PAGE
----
Anglo must address its poor legacy of harming communities
Generations of people suffered from lead poisoning in the 50 years the Kabwe mine was in the group
In any other year, the great and the good of the global mining industry would be gathered in Cape Town for the annual Mining Indaba. This year, due to the Covid-19 pandemic, the organisers instead held a two-day, virtual conference featuring, among others, Anglo American CEO Mark Cutifani.
Cutifani emphasised the significance of environmental, social and governance (ESG) issues to Anglo’s strategy; the importance of social responsibility; and the great work the company is doing to support local communities throughout the global pandemic.
He acknowledged that because local communities are most affected by mining companies’ operations, they are important stakeholders. Their needs and quality of life should be accounted for not only during a mine’s lifespan, but in the future too. But mining companies cannot only look at their shiny future, they also have to look at their murky past, where the lasting impacts of poor practices are still devastating vulnerable communities.
Anglo’s position regarding the class-action lawsuit filed against it in the high court in October on behalf of more than 100,000 claimants, most of whom are children with uncertain futures, is just one unfortunate example.
The Kabwe lead mine in Zambia was in the Anglo group for 50 years and was one of the world’s most productive lead mines, all this time causing widespread contamination of the soil, dust, water and vegetation. Mining and environmental experts have concluded, based on the levels of annual production at Kabwe, that two thirds of the lead pollution in Kabwe stemmed from the years Anglo was involved in the operation.
Last year, during a presentation of the company’s annual sustainability report, Cutifani claimed, ‘We don’t believe Anglo American is responsible for the current situation.’
Generations of people have suffered from lead poisoning, with consequences ranging from psychological, intellectual and behavioural damage to serious and permanent physical damage to bodily organs, neurological systems and fertility. In extreme cases, lead poisoning at the levels found in Kabwe can lead to serious brain damage and death. In pregnant women, lead poisoning can damage the baby’s health, while mothers have a higher risk of pre-eclampsia, gestational hypertension and miscarriage.
Anglo’s human rights policy, consistent with the UN guiding principles on business and human rights, states: “[W]here we have caused or contributed to adverse human rights impacts we will contribute to their remediation as appropriate.” However, Anglo has so far distanced itself from any responsibility for the crisis in Kabwe.
Last year, during a presentation of the company’s annual sustainability report, Cutifani said, “We don’t believe Anglo American is responsible for the current situation.”
Anglo is quick to point to examples of using its experience, knowledge and resources to assist on issues such as Covid-19 and the HIV crisis, but we must hold them to account when they refuse to acknowledge human rights disasters directly arising from their business operations.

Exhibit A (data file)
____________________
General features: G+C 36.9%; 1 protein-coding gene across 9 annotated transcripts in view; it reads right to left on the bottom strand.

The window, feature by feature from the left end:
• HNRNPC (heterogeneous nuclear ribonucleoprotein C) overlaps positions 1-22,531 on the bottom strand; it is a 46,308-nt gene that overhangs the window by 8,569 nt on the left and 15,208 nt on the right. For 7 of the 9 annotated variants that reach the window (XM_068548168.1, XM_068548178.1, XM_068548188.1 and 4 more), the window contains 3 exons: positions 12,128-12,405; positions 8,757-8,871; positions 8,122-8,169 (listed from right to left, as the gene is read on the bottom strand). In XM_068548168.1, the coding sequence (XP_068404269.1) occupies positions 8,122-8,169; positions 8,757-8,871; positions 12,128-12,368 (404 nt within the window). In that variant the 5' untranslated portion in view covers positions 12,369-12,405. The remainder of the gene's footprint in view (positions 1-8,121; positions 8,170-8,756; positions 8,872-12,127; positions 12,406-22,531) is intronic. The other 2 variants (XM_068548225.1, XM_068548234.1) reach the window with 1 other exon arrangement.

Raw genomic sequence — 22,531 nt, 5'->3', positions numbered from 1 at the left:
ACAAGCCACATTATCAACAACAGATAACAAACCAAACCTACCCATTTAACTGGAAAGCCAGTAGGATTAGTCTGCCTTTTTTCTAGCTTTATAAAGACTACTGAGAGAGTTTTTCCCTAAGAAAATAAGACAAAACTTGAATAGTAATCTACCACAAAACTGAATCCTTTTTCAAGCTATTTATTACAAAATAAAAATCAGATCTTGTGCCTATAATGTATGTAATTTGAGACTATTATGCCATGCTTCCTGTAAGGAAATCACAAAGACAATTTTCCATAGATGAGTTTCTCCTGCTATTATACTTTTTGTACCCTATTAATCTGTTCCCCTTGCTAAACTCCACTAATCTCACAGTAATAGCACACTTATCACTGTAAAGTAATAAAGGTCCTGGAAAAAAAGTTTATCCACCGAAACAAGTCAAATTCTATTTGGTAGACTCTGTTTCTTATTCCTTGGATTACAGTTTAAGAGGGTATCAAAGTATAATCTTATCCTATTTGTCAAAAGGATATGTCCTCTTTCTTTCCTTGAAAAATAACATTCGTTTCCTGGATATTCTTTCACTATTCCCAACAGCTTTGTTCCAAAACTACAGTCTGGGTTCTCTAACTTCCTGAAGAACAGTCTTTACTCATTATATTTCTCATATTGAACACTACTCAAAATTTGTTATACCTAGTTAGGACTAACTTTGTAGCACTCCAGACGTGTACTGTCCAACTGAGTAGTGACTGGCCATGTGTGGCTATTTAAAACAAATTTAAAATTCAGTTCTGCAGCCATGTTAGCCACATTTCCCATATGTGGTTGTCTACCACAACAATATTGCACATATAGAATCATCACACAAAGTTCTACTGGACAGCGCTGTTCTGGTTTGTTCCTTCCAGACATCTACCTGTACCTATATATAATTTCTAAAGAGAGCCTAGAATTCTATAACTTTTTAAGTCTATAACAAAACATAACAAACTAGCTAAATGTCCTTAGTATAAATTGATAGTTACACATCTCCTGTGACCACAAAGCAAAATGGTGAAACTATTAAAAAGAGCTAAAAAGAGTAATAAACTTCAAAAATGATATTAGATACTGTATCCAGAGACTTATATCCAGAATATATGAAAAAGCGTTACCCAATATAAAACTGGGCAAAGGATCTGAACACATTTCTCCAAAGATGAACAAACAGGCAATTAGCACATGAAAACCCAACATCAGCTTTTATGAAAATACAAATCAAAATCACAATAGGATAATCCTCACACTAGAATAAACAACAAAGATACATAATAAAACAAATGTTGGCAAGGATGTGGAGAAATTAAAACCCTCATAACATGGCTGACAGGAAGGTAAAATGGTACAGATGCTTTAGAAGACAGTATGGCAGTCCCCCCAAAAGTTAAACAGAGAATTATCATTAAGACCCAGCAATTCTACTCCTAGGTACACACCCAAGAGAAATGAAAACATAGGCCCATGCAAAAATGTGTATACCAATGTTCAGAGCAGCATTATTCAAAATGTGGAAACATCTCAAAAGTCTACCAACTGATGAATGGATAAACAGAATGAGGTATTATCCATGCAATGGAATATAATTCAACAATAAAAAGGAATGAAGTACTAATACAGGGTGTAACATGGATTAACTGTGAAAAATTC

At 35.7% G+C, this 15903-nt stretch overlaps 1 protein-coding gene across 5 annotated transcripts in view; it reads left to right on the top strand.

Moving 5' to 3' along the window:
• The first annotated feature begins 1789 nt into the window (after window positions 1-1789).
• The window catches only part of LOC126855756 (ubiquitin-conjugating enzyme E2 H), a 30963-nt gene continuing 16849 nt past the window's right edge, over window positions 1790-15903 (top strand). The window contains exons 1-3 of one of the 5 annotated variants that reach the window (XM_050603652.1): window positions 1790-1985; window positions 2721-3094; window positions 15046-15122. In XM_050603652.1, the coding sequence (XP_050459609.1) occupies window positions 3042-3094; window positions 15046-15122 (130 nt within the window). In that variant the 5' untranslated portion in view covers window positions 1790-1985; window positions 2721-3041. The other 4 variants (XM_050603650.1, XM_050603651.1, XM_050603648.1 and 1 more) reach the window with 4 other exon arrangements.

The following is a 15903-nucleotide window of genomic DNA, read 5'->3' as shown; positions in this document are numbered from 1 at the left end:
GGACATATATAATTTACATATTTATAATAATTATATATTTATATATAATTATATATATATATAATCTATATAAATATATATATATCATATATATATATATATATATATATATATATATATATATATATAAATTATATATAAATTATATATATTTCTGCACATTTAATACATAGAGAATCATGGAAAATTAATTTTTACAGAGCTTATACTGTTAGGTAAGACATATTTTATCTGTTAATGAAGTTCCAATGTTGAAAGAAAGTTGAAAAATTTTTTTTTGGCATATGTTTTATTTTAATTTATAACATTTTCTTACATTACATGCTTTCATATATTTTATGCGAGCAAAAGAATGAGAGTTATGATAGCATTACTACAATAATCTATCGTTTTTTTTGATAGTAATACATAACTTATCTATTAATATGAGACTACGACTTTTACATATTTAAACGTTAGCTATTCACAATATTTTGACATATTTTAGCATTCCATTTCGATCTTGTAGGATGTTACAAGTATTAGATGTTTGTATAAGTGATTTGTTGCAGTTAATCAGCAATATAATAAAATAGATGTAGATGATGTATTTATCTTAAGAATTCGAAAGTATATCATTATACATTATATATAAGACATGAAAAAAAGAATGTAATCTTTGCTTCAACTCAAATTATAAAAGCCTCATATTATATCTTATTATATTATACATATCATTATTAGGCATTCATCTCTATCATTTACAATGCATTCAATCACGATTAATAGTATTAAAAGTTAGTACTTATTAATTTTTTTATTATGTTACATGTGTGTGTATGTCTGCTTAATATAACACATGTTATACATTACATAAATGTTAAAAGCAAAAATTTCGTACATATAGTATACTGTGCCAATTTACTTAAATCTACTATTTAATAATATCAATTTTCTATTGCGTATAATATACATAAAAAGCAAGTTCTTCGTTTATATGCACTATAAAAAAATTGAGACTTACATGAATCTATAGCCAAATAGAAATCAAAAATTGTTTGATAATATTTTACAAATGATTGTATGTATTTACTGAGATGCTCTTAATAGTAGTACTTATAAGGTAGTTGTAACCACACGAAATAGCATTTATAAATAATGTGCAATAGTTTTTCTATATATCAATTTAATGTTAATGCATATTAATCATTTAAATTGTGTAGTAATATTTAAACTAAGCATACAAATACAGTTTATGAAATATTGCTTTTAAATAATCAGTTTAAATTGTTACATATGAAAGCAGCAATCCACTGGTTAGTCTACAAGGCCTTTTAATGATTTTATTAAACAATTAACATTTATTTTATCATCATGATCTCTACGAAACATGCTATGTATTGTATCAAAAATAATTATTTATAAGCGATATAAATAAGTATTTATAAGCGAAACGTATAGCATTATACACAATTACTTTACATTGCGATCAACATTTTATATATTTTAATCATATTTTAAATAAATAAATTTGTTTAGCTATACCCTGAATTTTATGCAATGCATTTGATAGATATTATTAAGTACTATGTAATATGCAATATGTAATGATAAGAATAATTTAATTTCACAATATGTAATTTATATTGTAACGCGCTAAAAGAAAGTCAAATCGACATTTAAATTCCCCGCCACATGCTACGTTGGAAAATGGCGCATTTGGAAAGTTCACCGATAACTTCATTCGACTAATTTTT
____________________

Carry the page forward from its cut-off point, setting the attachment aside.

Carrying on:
This is not the first time Anglo has resisted compensating the victims of its business operations. Tens of thousands of miners contracted the serious and often fatal lung diseases silicosis and silico-tuberculosis from working in its gold mines in SA. The miners’ communities were decimated by disease and poverty.
Despite being aware of the victims’ predicament for decades, it was only after many years of protracted litigation that Anglo and other gold mining companies agreed to a series of compensation payments, culminating in a $400m class-action settlement in 2018. Like the Kabwe case, the silicosis litigation concerned claims over historic actions and omissions with present consequences.
Time does not always heal, and until Anglo acknowledges responsibility the situation will continue: no compensation, no blood lead monitoring for children, and no cleanup and remediation to ensure the health of future generations is not jeopardised.
Cutifani seems more comfortable championing Anglo’s commitment to a 100-year future for the local community than he is accepting his company’s liability for nearly 100 years of devastation. This cannot be reconciled with Anglo’s founding principles, best espoused by its founder, Sir Ernest Oppenheimer, in 1954: “The aim of [Anglo American] is, and will remain, to earn profits for our shareholders, but to do so in such a way as to make a real and lasting contribution to the communities in which we operate.”
Anglo’s contribution to the Kabwe community has indeed had a lasting impact — in the worst way. Its denial of responsibility against the backdrop of evangelising the importance of ESG reveals a deeper truth: Anglo is committed to grand public statements and positive publicity, not positive change. The time has come for Anglo American to confront the reality of its legacy in Kabwe.
• Meeran is head of international at Leigh Day, and Mbuyisa is a partner at Mbuyisa Moleele. The two firms are collaborating on a class action against Anglo in the Kabwe case.
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